US warplanes have bombed pro-government forces in Syria to repel “an unprovoked attack” on allied forces in the country’s east in one of the most serious clashes between the Washington-led coalition and those loyal to the country’s President Bashar al-Assad.
It is a sign of the escalating risk of confrontations between the various players in Syria’s complicated civil war, particularly as the territory once held by Isis – the one common enemy – shrinks, leaving competing factions butting up against each other on the battlefield.
US officials said that more than 100 pro-government troops had been killed in the wake of more 500 troops launching an attack on territory held by the US-backed Syrian Democratic Forces (SDF) alliance of Kurdish and Arab militias around the Euphrates River. Syria state media accused Washington of a “war crime”.
In a sign of the dangers of escalating conflict across a nation where a number of groups and nations are now facing off against each other as Isis, which was the common enemy, continues to lose territory.
The SDF control areas east of the Euphrates River in Deir Ezzor province, including most of the oil and gas fields, having forced out Isis from the area last year. Meanwhile Syrian government forces are based in the west. The oil-rich province had been a major source of income for Isis and the resources there would be a boon for the government of Syrian President Bashar al-Assad. Mr Assad has repeatedly said he wants to claim back every inch of his country.
Mr Assad is backed by Russia, as well as Shia militia groups themselves backed by Iran, while the US is supporting the Kurdish SDF forces who have been a crucial ally in battling Isis – the major aim in Syria for the administration of President Donald Trump. Turkey has also started an offensive to push the US-backed Kurdish forces out of the northern town of Afrin, near the Turkish border, which has also increased tensions between Washington and Ankara.
“Pro-regime forces initiated hostilities with artillery pieces (howitzers). Additionally, Syrian pro-regime forces manoeuvred T-55 and T-72 main battle tanks with supporting mortar fire in what appears to be a co-ordinated attack on Syrian Democratic Forces approximately five miles east of the Euphrates River de-confliction line in Khusham, Syria,” Colonel Thomas F Veale, of the US-led coalition forces said of the latest clash.
The US Defense Secretary Jim Mattis called the attack “perplexing” during a press conference on Thursday.
By crossing the river, the pro-government forces would have violated the existing de-confliction agreement that had been agreed between Washington and Moscow as they had sought to reduce the threat of confrontation in a country that has become a complicated patchwork of potential clashes.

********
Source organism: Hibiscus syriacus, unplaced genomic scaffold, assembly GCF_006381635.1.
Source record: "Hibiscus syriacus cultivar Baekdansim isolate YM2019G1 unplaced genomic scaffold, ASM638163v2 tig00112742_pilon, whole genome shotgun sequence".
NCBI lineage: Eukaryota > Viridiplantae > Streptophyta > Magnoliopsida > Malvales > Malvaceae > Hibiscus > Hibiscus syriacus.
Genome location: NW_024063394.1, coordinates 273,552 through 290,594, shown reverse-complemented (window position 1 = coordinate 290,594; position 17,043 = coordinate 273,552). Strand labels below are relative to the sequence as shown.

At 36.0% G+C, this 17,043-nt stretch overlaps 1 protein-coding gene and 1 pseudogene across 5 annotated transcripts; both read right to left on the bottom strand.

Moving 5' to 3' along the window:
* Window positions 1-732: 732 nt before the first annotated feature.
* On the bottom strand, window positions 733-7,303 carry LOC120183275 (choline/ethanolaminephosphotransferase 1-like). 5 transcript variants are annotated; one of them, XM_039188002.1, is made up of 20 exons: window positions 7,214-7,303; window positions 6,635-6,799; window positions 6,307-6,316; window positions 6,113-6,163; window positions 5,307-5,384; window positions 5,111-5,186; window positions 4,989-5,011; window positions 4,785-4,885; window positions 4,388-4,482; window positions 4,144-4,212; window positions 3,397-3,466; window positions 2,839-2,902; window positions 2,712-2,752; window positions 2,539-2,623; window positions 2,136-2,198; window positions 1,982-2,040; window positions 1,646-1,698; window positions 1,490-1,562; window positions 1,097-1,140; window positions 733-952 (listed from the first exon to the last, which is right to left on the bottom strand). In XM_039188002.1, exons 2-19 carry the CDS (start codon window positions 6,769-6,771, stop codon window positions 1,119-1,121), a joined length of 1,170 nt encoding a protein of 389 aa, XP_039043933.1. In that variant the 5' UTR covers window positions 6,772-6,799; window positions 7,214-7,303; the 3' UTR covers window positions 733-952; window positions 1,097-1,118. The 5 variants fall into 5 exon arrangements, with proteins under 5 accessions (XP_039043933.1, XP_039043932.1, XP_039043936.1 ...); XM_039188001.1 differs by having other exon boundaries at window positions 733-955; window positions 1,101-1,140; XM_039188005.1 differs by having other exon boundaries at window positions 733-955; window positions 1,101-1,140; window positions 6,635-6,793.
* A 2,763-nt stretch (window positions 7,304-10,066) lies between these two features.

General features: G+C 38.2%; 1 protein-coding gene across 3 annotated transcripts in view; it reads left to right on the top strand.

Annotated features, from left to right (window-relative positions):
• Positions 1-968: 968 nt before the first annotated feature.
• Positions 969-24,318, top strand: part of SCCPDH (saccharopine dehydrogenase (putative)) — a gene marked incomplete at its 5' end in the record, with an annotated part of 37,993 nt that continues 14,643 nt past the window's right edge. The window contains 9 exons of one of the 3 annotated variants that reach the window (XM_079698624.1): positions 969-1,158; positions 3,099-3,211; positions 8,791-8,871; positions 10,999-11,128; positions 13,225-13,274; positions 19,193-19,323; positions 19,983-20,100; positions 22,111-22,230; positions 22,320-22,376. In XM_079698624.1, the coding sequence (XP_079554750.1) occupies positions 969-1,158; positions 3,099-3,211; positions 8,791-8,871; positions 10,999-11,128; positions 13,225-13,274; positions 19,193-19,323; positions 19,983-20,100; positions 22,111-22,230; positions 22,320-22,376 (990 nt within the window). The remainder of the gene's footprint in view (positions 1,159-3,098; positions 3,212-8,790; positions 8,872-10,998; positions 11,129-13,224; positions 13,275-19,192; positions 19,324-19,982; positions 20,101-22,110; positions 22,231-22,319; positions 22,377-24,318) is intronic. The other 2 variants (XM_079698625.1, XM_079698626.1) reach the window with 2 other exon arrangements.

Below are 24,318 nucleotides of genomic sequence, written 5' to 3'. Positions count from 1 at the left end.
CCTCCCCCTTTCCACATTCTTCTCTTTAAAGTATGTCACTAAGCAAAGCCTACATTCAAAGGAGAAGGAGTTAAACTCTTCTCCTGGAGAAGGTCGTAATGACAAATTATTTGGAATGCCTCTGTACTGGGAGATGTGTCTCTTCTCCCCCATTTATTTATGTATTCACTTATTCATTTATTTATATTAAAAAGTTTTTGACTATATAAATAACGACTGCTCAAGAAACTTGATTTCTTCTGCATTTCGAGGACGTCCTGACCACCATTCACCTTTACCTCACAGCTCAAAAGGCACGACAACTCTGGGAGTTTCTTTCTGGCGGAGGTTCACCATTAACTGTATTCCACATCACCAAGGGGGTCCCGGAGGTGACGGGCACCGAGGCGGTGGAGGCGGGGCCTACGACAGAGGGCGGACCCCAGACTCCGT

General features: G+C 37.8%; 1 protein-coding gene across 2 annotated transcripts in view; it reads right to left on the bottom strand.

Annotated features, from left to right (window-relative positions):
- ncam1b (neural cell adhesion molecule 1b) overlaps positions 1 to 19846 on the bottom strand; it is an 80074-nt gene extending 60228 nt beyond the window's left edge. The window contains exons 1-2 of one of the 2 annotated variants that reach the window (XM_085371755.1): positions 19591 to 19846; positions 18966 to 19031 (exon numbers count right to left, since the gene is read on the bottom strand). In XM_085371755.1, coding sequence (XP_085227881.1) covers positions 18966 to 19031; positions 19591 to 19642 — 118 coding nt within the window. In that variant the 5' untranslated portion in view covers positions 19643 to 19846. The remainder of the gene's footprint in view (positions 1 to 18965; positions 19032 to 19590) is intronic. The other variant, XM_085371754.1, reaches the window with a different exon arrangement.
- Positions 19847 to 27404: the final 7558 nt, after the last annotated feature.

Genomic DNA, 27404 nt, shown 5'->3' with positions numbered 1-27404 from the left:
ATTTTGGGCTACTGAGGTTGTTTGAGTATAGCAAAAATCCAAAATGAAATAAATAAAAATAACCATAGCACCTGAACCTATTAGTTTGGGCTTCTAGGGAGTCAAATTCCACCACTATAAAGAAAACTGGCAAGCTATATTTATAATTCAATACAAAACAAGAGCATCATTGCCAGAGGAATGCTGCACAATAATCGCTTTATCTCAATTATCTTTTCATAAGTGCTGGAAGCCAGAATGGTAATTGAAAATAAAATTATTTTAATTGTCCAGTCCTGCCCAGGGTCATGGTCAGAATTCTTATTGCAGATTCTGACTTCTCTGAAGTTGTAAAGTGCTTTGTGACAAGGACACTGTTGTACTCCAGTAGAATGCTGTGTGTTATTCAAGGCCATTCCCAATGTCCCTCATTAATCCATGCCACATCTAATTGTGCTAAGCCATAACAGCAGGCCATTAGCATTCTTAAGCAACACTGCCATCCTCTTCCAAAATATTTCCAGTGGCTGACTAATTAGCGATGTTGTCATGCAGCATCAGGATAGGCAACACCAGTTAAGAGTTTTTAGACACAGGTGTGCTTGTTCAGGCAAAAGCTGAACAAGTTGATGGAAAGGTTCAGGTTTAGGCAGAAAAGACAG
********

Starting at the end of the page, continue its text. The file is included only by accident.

In a letter to the United Nations, Syria’s Foreign Ministry described the strike as a “war crime” and called for the coalition to be dismantled, Syrian state news agency SANA said. “We demand [that the international community] condemn this massacre and hold the coalition responsible for it.”
Russia’s Interfax news agency cited the country’s defence ministry as saying the incident showed the US goal in Syria was not to battle Isis but “the capture and withholding of the economic assets”, an apparent reference to the Khusham oil field. Russia itself had entered the war in Syria saying that it was also looking to defeat “terrorists”, although not just Isis, but has become a crucial ally for Mr Assad.
Russia’s UN envoy, Vassily Nebenzia, described the deadly US-led coalition strike as “regrettable”.
In a later statement, Pentagon spokeswoman Dana White stressed the coalition strikes were purely defensive. Washington was not seeking to fight Syrian forces, she said.
“We are not looking for a conflict with the regime [of President Assad],” Ms White said.
Adding to the tension, the latest battlefield clashes come amid a backdrop of escalating tension over allegations of the use of chemical weapons by President Assad’s forces, and increased violence around Damascus. Syria forces are pounding besieged pockets of rebel-held towns in Eastern Ghouta, with the Syrian Observatory for Human Rights, a Britain-based monitoring group, alleging that dozens had been killed in the aerial bombardment.
The US State Department has backed a UN call for a month-long pause in hostilities to allow for humanitarian aid and an evacuation of citizens. It also reiterated allegations of recent use of chemical weapons such as chlorine against his own people by Assad. While Syria denies such claims, they are being investigated by the Organisation for the Prohibition of Chemical Weapons (OPCW).
On Thursday State Department Spokesperson Heather Nauert said: “We are yet again appalled by the recent reports of the Assad regime’s use of chemical weapons and the escalation of bombings that has resulted in dozens of civilian deaths in the last 48 hours.”
French Foreign Minister Jean-Yves Le Drian told BFM TV on Wednesday that “all indications show us today that the Syrian regime is using chlorine gas at the moment” in attacks on rebel-held areas.
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